vi or nano in tutorial?

George Lesica glesica at gmail.com
Fri Nov 30 19:38:49 UTC 2007


well the basic point of a tutorial (which is what this is) is to have
a self-contained set of instructions for how to accomplish some
specific task. given this, i think it's better to sacrifice a little
bit of generality for simplicity and cohesion. telling someone to do
"sudo nano file.cfg" or whatever then telling them how to edit that
file, then to do ctrl-o and ctrl-x (or giving them instructions for
using some other editor, doesn't have to be nano) is better imo than
telling them to "open a text editor and edit file.cfg". more advanced
users will realize they can use whatever editor they normally use for
such tasks and will act accordingly. the goal should be to provide a
document that is useful to people of all skill levels and making the
document too general makes this a much more complicated goal.

-george

On Nov 30, 2007 1:29 PM, Eddie Martinez <eddiemartinez at gmail.com> wrote:
> well how much are new users who don't know 'sudo'  going to be use
> text editors in the first place?
>
> Is there anyway way we can just an 'intro to text editing' and
> 'advanced test editing' or is that further complicating things?
>
> -Eddie
>
>
> On 11/30/07, George Lesica <glesica at gmail.com> wrote:
> > ugh, sorry, i always forget to hit reply to all...
> >
> > ok, agreed, generic is better. but list possibilities. also, if it's a
> > sudo thing it seems to me that an example would be best to avoid
> > confusion. for example, the menu entry for gedit says "text editor"
> > (iirc) but if you want to run it as root you have to do sudo gedit. so
> > making it *too* generic actually makes it more difficult for new
> > users.
> >
> > On Nov 30, 2007 12:58 PM, Andrew Mathenge <mathenge at gmail.com> wrote:
> > > I also agree that you should say "text editor," but newbies may not know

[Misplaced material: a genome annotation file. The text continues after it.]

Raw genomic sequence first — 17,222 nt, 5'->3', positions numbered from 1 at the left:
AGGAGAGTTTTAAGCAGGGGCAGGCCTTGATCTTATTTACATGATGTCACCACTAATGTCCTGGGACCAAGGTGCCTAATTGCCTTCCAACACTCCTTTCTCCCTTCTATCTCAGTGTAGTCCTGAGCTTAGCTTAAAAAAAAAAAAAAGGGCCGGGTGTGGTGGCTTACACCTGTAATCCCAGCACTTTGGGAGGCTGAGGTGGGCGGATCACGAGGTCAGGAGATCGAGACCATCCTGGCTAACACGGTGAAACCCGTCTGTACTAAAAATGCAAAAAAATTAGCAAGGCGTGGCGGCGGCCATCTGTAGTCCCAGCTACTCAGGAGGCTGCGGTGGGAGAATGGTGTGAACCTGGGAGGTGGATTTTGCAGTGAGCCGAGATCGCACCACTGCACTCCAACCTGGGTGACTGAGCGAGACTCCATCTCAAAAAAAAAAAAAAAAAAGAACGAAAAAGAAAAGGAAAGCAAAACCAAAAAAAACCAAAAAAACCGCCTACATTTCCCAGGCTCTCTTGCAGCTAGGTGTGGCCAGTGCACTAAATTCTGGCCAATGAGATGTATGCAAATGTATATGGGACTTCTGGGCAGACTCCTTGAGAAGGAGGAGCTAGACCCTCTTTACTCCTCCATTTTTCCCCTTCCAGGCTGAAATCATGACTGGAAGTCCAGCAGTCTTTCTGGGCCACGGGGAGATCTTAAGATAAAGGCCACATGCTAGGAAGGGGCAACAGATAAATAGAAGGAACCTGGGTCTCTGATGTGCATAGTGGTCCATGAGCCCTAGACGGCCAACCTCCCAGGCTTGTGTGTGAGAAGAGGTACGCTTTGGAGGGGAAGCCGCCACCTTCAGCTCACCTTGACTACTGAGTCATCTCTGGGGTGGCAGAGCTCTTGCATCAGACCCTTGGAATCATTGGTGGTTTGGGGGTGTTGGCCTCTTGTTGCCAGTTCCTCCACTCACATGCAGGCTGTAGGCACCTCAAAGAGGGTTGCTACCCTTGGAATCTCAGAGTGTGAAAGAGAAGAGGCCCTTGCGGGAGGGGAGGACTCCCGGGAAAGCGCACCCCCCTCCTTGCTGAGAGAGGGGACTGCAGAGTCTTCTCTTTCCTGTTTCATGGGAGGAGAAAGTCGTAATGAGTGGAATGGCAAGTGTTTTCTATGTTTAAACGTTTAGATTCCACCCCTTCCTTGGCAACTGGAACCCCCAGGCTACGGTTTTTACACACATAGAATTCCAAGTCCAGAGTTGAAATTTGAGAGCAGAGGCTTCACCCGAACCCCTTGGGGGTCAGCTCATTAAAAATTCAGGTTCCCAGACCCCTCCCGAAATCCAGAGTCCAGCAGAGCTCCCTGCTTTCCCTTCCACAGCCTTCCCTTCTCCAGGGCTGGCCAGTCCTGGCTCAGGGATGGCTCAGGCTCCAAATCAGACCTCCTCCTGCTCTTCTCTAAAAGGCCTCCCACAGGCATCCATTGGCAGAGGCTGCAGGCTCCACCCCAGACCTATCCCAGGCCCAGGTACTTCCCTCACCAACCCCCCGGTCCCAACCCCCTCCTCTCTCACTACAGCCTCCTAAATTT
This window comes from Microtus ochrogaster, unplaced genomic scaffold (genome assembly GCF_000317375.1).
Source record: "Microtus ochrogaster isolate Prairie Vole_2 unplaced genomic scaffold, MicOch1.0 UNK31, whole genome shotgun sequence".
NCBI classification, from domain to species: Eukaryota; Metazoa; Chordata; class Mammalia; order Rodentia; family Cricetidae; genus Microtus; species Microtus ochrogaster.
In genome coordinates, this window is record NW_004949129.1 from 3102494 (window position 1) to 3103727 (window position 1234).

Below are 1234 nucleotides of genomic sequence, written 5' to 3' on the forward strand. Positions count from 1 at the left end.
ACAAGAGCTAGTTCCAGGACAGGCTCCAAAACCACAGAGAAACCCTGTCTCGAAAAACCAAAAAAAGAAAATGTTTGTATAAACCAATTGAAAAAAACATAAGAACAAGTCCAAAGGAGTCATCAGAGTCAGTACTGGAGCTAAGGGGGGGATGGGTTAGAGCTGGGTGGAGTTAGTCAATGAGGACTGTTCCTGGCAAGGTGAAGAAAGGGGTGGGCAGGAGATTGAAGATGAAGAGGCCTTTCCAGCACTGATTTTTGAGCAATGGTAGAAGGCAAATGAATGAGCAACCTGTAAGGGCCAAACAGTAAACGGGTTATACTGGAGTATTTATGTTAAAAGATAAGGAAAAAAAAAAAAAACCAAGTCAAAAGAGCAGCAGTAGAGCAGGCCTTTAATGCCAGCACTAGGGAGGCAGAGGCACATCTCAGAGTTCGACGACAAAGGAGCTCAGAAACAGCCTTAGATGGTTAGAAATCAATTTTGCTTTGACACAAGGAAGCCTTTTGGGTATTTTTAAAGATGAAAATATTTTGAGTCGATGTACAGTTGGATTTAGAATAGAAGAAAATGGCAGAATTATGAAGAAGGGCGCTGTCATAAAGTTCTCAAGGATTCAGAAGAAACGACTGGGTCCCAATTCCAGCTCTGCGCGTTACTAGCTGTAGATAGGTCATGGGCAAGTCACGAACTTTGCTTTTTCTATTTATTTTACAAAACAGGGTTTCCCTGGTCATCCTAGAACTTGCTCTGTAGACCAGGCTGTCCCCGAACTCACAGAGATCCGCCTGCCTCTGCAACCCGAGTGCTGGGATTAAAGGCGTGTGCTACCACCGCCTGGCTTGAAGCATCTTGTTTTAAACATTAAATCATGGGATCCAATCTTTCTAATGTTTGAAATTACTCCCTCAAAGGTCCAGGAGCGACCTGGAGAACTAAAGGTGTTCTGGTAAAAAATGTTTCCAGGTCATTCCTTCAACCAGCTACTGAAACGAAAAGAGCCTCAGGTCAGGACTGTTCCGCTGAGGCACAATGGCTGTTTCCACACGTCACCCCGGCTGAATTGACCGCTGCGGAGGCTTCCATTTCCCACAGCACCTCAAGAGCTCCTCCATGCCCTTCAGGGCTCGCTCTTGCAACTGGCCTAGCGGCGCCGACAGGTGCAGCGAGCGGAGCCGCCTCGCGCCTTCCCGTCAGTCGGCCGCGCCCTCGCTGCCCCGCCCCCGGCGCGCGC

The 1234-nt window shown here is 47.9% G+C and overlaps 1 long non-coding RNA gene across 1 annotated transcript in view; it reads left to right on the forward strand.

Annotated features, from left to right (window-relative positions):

> > > what's available so you should list a few of them.
> > >
> > > Andrew
> > >
> > >
> > >
> > > On Nov 30, 2007 1:50 PM, Eddie Martinez < eddiemartinez at gmail.com> wrote:
> > > > I would agree with Michel and go with 'text editor, such as...'
> > > >
> > > > -Eddie M.
> > > >
> > > >
> > > >
> > > >
> > > > On Nov 30, 2007 12:27 PM, Mathias Gug <mathiaz at ubuntu.com> wrote:
> > > > > Hi Michael,
> > > > >
> > > > > On Fri, Nov 30, 2007 at 09:38:05AM -0800, Michael Price wrote:
> > > > > > From my understanding you are supposed to say text editor that way
> > > people have the option of using whatever they are comfortable with.
> > > > > >
> > > > >
> > > > > Makes sense so to me. There is a similar guideline for installing
> > > > > packages: rather than saying "use apt-get to ...", the section should
> > > > > refer to the InstallingSoftware wiki page.
> > > > >
> > > > > I know of the following pages outlining style guides:
> > > > >   * https://help.ubuntu.com/community/WikiGuide/Style
> > > > >   * http://doc.ubuntu.com/styleguide/styleguide.html
> > > > >
> > > > > Are there any other ressources ?
> > > > >
> > > > > --
> > > > > Mathias
> > > > >
> > > > >
> > > > > --
> > > > > ubuntu-doc mailing list
> > > > > ubuntu-doc at lists.ubuntu.com
> > > > > https://lists.ubuntu.com/mailman/listinfo/ubuntu-doc
> > > > >
> > > >
> > > >
> > > >
> > > > --
> > > > This has been an Eddie Martinez production.
> > > > <Please exit in an orderly fashion>
> > > >
> > > >
> > > >
> > > >
> > > > --
> > > > ubuntu-doc mailing list
> > > > ubuntu-doc at lists.ubuntu.com
> > > > https://lists.ubuntu.com/mailman/listinfo/ubuntu-doc
> > > >
> > >
> > >
> > > --
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> > > https://lists.ubuntu.com/mailman/listinfo/ubuntu-doc
> > >
> > >
> >
> >
> >
> > --
> > ~ George T. Lesica
> > glesica at gmail.com
> >
> > --
> > ubuntu-doc mailing list
> > ubuntu-doc at lists.ubuntu.com
> > https://lists.ubuntu.com/mailman/listinfo/ubuntu-doc
> >
>
>
> --
> This has been an Eddie Martinez production.
> <Please exit in an orderly fashion>
>



-- 
~ George T. Lesica
glesica at gmail.com




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